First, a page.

## Engage NY Eureka Math 7th Grade Module 5 Lesson 6 Answer Key

### Eureka Math Grade 7 Module 5 Lesson 6 Example Answer Key

Example 1: Two Nights of Games
Imagine that a family decides to play a game each night. They all agree to use a tetrahedral die (i.e., a four-sided pyramidal die where each of four possible outcomes is equally likely—see the image at the end of this lesson) each night to randomly determine if they will play a board game (B) or a card game (C). The tree diagram mapping the possible overall outcomes over two consecutive nights will be developed below.
To make a tree diagram, first present all possibilities for the first stage (in this case, Monday). Then, from each branch of the first stage, attach all possibilities for the second stage (Tuesday). Note: If the situation has more than two stages, this process would be repeated until all stages have been presented.
a. If BB represents two straight nights of board games, what does CB represent?
b. List the outcomes where exactly one board game is played over two days. How many outcomes were there?
a. CB would represent a card game on the first night and a board game on the second night.
b. BC and CB—there are two outcomes.

Example 2: Two Nights of Games (with Probabilities)
In Example 1, each night’s outcome is the result of a chance experiment (rolling the tetrahedral die). Thus, there is a probability associated with each night’s outcome.
By multiplying the probabilities of the outcomes from each stage, we can obtain the probability for each “branch of the tree.” In this case, we can figure out the probability of each of our four outcomes: BB, BC, CB, and CC.
For this family, a card game will be played if the die lands showing a value of 1, and a board game will be played if the die lands showing a value of 2, 3, or 4. This makes the probability of a board game (B) on a given night 0.75. a. The probabilities for two of the four outcomes are shown. Now, compute the probabilities for the two remaining outcomes.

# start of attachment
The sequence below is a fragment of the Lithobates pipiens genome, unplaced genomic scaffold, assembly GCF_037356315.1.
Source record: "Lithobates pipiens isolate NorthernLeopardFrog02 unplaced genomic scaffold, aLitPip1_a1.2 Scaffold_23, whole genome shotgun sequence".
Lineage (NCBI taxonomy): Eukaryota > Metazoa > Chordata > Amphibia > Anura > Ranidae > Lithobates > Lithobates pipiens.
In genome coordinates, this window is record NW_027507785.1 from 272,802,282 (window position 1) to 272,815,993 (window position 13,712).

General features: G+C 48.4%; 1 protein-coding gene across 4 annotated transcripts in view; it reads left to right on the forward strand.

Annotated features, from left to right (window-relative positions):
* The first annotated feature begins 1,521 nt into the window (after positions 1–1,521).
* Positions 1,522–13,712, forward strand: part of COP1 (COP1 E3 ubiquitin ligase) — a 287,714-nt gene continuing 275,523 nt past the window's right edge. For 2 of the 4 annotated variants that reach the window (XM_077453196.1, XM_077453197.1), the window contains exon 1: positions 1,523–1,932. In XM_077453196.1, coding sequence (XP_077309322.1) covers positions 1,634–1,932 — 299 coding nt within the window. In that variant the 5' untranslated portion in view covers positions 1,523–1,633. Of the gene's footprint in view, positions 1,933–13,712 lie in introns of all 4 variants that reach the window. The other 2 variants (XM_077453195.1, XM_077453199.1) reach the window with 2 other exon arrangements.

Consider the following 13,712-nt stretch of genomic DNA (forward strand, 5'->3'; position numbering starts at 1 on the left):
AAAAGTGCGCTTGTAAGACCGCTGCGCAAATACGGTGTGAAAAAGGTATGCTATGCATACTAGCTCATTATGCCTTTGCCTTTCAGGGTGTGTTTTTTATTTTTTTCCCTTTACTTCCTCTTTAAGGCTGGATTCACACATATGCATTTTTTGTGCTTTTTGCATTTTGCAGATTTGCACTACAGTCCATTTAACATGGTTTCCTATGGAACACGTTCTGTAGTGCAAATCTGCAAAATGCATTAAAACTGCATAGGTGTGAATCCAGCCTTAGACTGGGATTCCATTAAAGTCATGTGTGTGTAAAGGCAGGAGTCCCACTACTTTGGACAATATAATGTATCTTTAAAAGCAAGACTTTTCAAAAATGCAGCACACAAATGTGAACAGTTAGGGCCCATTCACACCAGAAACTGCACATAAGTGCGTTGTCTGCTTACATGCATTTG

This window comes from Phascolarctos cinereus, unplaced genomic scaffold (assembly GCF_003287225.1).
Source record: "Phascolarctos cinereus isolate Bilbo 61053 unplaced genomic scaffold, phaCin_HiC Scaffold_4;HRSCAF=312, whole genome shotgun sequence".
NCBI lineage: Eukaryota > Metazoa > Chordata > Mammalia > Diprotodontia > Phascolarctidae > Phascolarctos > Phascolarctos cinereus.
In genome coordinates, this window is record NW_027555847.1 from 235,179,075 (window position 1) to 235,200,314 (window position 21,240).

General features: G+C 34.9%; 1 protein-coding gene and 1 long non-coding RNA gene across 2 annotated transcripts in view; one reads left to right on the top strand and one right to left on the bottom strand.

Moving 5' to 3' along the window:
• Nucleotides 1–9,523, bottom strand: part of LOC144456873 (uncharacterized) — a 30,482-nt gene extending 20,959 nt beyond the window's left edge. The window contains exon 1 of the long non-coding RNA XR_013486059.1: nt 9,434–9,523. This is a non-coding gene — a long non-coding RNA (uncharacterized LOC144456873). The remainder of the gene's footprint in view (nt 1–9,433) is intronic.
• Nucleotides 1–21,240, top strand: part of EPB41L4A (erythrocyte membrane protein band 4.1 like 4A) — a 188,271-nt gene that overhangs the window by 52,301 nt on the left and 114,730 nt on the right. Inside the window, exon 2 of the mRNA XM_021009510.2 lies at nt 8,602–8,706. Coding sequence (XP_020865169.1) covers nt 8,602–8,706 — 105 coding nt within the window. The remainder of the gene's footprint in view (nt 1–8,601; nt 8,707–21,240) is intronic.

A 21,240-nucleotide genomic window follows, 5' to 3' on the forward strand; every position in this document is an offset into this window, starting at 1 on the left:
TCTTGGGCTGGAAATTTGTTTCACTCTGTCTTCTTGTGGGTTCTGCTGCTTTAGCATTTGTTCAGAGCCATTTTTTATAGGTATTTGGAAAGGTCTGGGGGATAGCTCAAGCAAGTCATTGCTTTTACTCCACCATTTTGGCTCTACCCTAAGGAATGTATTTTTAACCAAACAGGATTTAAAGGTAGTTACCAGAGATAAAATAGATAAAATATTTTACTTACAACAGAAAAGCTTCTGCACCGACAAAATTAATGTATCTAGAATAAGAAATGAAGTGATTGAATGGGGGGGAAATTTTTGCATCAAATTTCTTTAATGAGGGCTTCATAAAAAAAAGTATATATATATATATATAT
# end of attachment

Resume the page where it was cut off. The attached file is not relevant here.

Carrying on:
b. What is the probability that there will be exactly one night of board games over the two nights?
a. CB: (0.25)(0.75) = 0.1875
CC: (0.25)(0.25) = 0.0625

b. The two outcomes that contain exactly one night of board games are BC and CB. The probability of exactly one night of board games would be the sum of the probabilities of these outcomes (since the outcomes are disjoint). 0.1875 + 0.1875 = 0.375 (Note: Disjoint means two events that cannot both happen at once.)

### Eureka Math Grade 7 Module 5 Lesson 6 Exercise Answer Key

Two friends meet at a grocery store and remark that a neighboring family just welcomed their second child. It turns out that both children in this family are girls, and they are not twins. One of the friends is curious about what the chances are of having 2 girls in a family’s first 2 births. Suppose that for each birth, the probability of a boy birth is 0.5 and the probability of a girl birth is also 0.5.

Exercise 1.
Draw a tree diagram demonstrating the four possible birth outcomes for a family with 2 children (no twins). Use the symbol B for the outcome of boy and G for the outcome of girl. Consider the first birth to be the first stage. (Refer to Example 1 if you need help getting started.) Exercise 2.